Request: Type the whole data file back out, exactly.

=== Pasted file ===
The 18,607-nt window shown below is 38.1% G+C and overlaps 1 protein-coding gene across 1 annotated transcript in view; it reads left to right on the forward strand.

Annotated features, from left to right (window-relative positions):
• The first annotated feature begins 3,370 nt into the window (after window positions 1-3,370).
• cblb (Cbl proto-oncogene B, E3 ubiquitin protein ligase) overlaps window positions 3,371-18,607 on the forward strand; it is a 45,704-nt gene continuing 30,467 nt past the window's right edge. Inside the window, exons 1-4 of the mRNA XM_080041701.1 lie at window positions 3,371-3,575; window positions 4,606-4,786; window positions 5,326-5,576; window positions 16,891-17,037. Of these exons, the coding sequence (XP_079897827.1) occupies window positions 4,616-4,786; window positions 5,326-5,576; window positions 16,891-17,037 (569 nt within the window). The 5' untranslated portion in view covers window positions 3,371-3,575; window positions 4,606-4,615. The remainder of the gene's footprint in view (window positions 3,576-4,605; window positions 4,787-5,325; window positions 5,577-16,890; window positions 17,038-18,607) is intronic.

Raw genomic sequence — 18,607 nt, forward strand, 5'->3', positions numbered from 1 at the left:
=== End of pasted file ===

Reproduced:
The 18,607-nt window shown below is 38.1% G+C and overlaps 1 protein-coding gene across 1 annotated transcript in view; it reads left to right on the forward strand.

Annotated features, from left to right (window-relative positions):
• The first annotated feature begins 3,370 nt into the window (after window positions 1-3,370).
• cblb (Cbl proto-oncogene B, E3 ubiquitin protein ligase) overlaps window positions 3,371-18,607 on the forward strand; it is a 45,704-nt gene continuing 30,467 nt past the window's right edge. Inside the window, exons 1-4 of the mRNA XM_080041701.1 lie at window positions 3,371-3,575; window positions 4,606-4,786; window positions 5,326-5,576; window positions 16,891-17,037. Of these exons, the coding sequence (XP_079897827.1) occupies window positions 4,616-4,786; window positions 5,326-5,576; window positions 16,891-17,037 (569 nt within the window). The 5' untranslated portion in view covers window positions 3,371-3,575; window positions 4,606-4,615. The remainder of the gene's footprint in view (window positions 3,576-4,605; window positions 4,787-5,325; window positions 5,577-16,890; window positions 17,038-18,607) is intronic.

Raw genomic sequence — 18,607 nt, forward strand, 5'->3', positions numbered from 1 at the left: